you participated in a peaceful gathering, spent time with loved ones, or simply
took time to yourself, peace was a quiet undertone for many of us during
Mother's Day this year. Following is a recent response we received from Kelley Johnson,
one of our listeners:
One of the
things I do when I visit with my mom is to go out into her flower garden
and slowly meander around with her, spotting the latest addition, picking off
wilted blossoms, inspecting for new growth.
We slowly make
our way to the vegetable garden and see all the plants
growing vigorously in the hot Chico sun. In the summer, my son and I get our
pick of the vegetables, in the winter we raid the lemon tree, and in
the spring I cut flowers or braid lavender wands. We don’t do a lot of talking
out in the garden, lots of being and observing. Sometimes she’ll tell me
about a funny garden story, usually about ducks or frogs in her pool…l and we
She will go on
snail hunts with my son just so he can watch them crawl around, and she never
has anything bad to say about them, though I’m sure she doesn’t like what they
do to her plants. My Mother finds peace in her garden and she shares that with
day I will spend time in my garden, meandering, thinking as little as possible;
just quietly observing and being the peace.
See Jane Do is reporting on CODEPINK's annual Mother's Day event and vigil this coming weekend. We'll strive to capture the stories of everyday women doing extraordinary things to create peace and social justice. In order to enhance our planet, our communities, and the lives of our friends and family, we must have peace on this planet.
Calling all knitters for peace! Can a cozy inspire positive change? Can it do more than warm our bodies but also warm our hearts? Maybe not one cozy but perhaps 4,000 can. Individuals and groups all over the world in places like; Turkey, the United States, South Africa, Chile, France, and even people in my home town are knitting their way towards a 150' quilt to drape across the fence in front of the White House that promotes peace during CODEPINK's historic Mother's Day event and vigil.
Local knitter, Sierra Mohr said the message across the quilt will read "we will not raise our children to kill another mother's child" and is inspired by Julia Ward Howe’s Mother’s Day Proclamation. CODEPINK currently has 3,921 pink squares and 960 green ones and it's not too late to participate in the "radical act of knitting".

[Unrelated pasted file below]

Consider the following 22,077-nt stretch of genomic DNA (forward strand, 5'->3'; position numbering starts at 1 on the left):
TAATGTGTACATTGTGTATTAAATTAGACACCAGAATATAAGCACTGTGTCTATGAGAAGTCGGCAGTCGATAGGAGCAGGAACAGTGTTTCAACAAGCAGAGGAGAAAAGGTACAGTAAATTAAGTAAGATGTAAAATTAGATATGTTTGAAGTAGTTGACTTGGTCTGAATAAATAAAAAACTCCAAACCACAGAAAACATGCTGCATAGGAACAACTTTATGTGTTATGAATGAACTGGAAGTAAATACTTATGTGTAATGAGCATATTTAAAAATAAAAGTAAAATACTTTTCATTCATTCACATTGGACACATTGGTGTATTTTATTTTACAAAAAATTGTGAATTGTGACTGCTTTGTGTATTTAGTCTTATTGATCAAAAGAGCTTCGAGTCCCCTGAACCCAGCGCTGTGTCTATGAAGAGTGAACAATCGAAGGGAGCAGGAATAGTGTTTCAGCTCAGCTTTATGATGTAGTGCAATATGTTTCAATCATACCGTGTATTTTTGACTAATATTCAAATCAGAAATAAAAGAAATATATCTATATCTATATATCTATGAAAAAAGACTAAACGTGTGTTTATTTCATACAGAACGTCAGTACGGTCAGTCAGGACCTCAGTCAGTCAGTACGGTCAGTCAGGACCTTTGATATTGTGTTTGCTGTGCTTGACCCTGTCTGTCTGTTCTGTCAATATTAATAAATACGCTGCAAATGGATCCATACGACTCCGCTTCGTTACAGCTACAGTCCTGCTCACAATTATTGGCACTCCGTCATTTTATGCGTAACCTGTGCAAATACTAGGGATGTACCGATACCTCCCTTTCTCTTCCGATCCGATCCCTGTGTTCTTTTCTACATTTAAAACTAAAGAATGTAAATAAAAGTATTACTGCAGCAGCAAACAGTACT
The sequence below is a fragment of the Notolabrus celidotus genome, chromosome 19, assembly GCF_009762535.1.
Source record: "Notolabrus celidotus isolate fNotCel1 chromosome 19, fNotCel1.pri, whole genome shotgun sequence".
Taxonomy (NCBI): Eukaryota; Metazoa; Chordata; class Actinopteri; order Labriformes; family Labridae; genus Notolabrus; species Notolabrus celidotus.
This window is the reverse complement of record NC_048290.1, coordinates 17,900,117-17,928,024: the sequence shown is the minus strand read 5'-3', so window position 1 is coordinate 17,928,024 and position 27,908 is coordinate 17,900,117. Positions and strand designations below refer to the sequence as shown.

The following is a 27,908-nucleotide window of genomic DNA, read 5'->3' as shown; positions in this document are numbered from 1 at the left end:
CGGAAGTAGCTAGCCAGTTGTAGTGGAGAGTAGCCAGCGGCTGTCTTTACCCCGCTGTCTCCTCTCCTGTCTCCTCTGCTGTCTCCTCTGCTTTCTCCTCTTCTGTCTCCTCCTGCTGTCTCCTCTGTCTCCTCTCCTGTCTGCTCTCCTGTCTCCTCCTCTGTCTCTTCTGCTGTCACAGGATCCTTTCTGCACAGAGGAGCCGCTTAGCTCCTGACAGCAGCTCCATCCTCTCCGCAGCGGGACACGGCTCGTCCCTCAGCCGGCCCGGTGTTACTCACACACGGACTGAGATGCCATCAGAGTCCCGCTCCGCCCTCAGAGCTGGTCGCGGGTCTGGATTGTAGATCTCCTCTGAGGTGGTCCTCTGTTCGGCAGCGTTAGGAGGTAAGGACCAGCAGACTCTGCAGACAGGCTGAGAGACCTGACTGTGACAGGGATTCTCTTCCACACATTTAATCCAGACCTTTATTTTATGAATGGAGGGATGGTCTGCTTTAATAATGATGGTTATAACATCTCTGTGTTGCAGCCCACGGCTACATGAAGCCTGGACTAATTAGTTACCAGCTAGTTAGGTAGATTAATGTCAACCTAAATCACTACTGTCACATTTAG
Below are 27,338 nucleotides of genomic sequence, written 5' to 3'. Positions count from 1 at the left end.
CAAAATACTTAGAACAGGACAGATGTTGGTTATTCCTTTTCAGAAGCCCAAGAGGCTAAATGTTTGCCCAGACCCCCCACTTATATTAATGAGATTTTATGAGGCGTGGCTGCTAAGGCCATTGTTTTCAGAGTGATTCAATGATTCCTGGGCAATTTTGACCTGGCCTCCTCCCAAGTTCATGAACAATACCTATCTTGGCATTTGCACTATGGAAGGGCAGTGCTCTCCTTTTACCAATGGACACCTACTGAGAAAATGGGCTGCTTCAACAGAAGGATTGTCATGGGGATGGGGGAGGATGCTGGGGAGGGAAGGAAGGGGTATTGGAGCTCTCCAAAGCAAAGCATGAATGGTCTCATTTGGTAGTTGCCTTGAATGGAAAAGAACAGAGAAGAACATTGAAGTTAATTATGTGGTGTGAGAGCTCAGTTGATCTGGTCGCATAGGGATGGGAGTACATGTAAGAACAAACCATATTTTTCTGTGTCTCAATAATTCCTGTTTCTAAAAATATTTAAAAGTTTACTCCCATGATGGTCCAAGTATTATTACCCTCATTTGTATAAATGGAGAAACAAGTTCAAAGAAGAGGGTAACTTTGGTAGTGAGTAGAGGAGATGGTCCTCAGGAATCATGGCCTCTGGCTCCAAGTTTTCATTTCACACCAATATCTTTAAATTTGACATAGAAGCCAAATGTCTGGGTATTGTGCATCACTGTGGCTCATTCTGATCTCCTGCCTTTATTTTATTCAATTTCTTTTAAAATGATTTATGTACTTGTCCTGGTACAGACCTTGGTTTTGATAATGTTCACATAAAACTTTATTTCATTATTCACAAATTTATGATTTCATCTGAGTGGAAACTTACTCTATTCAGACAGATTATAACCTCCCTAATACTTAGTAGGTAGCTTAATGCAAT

See Jane Do is reporting on the CODEPINK event to capture the stories of everyday women doing extraordinary things to create peace and social justice. As I mentioned at our recent mixer and fundraiser, if we're to accomplish our mission of enhancing the planet and our communities through the voices and stories of women, then peace on our planet is necessary.
The Goldman Environmental Prize is the largest award in the world to recognize grassroots environmental activists. The 2009 recipients were celebrated at the San Francisco War Memorial Opera House with over 3,300 guests. Considering that four of the seven winners were women, See Jane Do had to be there to hear their stories.
Listening to Al Gore and Robert Redford, meeting Tracy Chapman, and interviewing Peter Coyote was extraordinary in itself. But the gem of the evening was speaking with winners; Maria Gunnoe from West Virginia, Marc Ona Essangui from Gabon and Syeda Rizwana Hasan from Bangladesh.
Robert Redford, who narrated the documentaries said, "these are ordinary people doing extraordinary things". It's the power of a good story that can provide hope and inspiration to make a difference.
The recipients were treated like rock stars as guests lined up to greet and congratulate the winners. Folks like Marc Ona Essangui who saved a waterfall and rainforest from the proposed Belinga mine. A man with one leg, none the less. Or champions like Maria Gunnoe who has fought against mountain top removal to extract coal in her back yard in order to protect the Appalachian Mountains and the health of her children.
Marina Bernheimer and I were fortunate enough to interview several of these everyday people doing extraordinary things for the planet.
Several factors shifted for me when I became a new mom. First, I wanted the safest products, the best food, and a healthy environment for my daughter. Second, having worked full time amongst my peers and co-workers for years, I was suddenly on my own during the day with this precious little bundle...I certainly did not want to feel isolated. I think this is a given for many new moms.
Lynn Miller, founder of Organic Mania was also inspired to provide the best when she brought new life into the world. As a result she took it upon herself to tackle both of these issues. She started a carnival. But don't expect to find cotton candy, corn dogs and carnies at this gathering.